Cake Thai Kitchen Gets Emergency Shutdown Due to High-Priority Health Violation UPDATED

Sign posted at Cake Thai Kitchen.
Sign posted at Cake Thai Kitchen.
Cede Davis
Keep New Times Free
I Support
  • Local
  • Community
  • Journalism
  • logo

Support the independent voice of Miami and help keep the future of New Times free.

Update: As of June 18 at 2 p.m., Cake Thai Kitchen's chef/owner Phuket Thongsodchareondee, has notified New Times that the issues found by the Florida Department of Business and Professional Regulation have been resolved and the restaurant has reopened for business.

Around 2 p.m. today, the Florida Department of Business and Professional Regulation conducted an emergency closure of Cake Thai's Biscayne Boulevard restaurant.

Among the more than 15 code violations: roach activity as evidenced by a number of live cockroaches.

Inspectors reported one high-priority violation, defined as one that contributes directly to food-borne illness, which led to the restaurant's immediate shutdown. According to the report, inspectors "observed approximately seven live roaches crawling on reach in cooler gaskets in back kitchen... and approximately eight live roaches in a trap on shelf next to plates as well as one live roach crawling on a container with sugar in back."

In addition, inspectors saw "approximately six dead roaches on pipe above shelf where rice cooker is held. Observed approximately three dead roaches on floor of kitchen. Observed one dead roach on drink cooler and one dead roach on floor by front door."

An emergency closure occurs when the state's Division of Hotels and Restaurants director determines there is an immediate threat to the public — enough so that the establishment must stop doing business and the operating license is suspended to protect public health, safety, or welfare.

Typically, a 24-hour callback inspection will be performed after an emergency closure or emergency suspension of license. The establishment may reopen only when a division inspection shows all critical violations that caused the suspension are corrected.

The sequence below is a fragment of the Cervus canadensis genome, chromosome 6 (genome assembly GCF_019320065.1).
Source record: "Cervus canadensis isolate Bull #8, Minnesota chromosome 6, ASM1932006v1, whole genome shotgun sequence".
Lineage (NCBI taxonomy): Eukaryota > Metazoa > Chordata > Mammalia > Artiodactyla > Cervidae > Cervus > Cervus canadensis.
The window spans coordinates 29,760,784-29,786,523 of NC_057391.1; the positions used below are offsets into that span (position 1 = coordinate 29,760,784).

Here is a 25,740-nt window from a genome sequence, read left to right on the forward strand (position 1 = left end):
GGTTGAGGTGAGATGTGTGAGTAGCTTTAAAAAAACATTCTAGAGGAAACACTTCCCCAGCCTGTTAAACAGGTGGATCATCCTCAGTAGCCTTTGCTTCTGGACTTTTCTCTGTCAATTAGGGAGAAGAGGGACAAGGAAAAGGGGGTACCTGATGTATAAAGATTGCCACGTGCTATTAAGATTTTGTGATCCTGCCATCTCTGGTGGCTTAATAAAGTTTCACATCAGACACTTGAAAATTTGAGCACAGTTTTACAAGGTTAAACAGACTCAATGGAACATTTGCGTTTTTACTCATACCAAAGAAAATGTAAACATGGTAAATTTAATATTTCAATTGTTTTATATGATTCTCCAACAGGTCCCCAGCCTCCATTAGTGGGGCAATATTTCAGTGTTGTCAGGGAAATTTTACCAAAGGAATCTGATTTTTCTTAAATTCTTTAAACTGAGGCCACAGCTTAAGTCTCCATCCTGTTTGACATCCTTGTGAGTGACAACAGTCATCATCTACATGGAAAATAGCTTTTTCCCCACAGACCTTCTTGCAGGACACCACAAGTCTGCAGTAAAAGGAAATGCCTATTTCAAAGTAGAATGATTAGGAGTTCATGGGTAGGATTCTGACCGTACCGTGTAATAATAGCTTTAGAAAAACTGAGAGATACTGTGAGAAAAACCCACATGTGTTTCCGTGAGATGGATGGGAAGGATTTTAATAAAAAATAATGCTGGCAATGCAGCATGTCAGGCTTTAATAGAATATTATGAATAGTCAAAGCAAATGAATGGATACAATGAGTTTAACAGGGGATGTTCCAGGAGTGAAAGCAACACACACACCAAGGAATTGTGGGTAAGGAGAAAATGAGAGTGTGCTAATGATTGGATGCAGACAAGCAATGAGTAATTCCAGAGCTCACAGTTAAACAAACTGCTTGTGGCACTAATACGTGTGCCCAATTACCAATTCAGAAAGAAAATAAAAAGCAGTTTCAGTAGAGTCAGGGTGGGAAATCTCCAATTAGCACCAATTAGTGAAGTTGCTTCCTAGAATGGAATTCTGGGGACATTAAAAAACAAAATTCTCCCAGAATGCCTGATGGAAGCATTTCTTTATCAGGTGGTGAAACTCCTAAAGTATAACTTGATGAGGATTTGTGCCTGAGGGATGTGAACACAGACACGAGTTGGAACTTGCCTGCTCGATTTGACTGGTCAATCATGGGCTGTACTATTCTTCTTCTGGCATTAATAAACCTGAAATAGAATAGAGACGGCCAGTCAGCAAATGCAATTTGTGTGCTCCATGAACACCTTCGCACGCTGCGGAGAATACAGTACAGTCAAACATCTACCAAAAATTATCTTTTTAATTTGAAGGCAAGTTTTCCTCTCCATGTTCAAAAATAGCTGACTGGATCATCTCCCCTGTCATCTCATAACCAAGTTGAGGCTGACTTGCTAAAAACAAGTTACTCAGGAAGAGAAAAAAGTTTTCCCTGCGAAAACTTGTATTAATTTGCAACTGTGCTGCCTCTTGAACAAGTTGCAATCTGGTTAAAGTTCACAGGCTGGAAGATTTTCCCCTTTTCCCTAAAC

A summary of the violations found during the June 17 inspection included three intermediate violations and 13 basic violation, such as in-use utensils that were stored in standing water less than 135 degrees Fahrenheit; a microwave soiled with encrusted food debris; no paper towels, mechanical hand-drying device, or soap provided at the employee hand-wash sink; and a spray bottle containing a toxic substance that was not labeled.

Chef/owner Phuket Thongsodchareondee did not immediately respond to New Times' requests for comment. This story will be updated as more information becomes available.

Additional reporting by Laine Doss.

Cake Thai Kitchen. 7919 Biscayne Blvd., Miami; 786-534-7906; facebook.com/cakethaikitchen.

Keep Miami New Times Free... Since we started Miami New Times, it has been defined as the free, independent voice of Miami, and we would like to keep it that way. Offering our readers free access to incisive coverage of local news, food and culture. Producing stories on everything from political scandals to the hottest new bands, with gutsy reporting, stylish writing, and staffers who've won everything from the Society of Professional Journalists' Sigma Delta Chi feature-writing award to the Casey Medal for Meritorious Journalism. But with local journalism's existence under siege and advertising revenue setbacks having a larger impact, it is important now more than ever for us to rally support behind funding our local journalism. You can help by participating in our "I Support" membership program, allowing us to keep covering Miami with no paywalls.

We use cookies to collect and analyze information on site performance and usage, and to enhance and customize content and advertisements. By clicking 'X' or continuing to use the site, you agree to allow cookies to be placed. To find out more, visit our cookies policy and our privacy policy.


Join the New Times community and help support independent local journalism in Miami.


Join the New Times community and help support independent local journalism in Miami.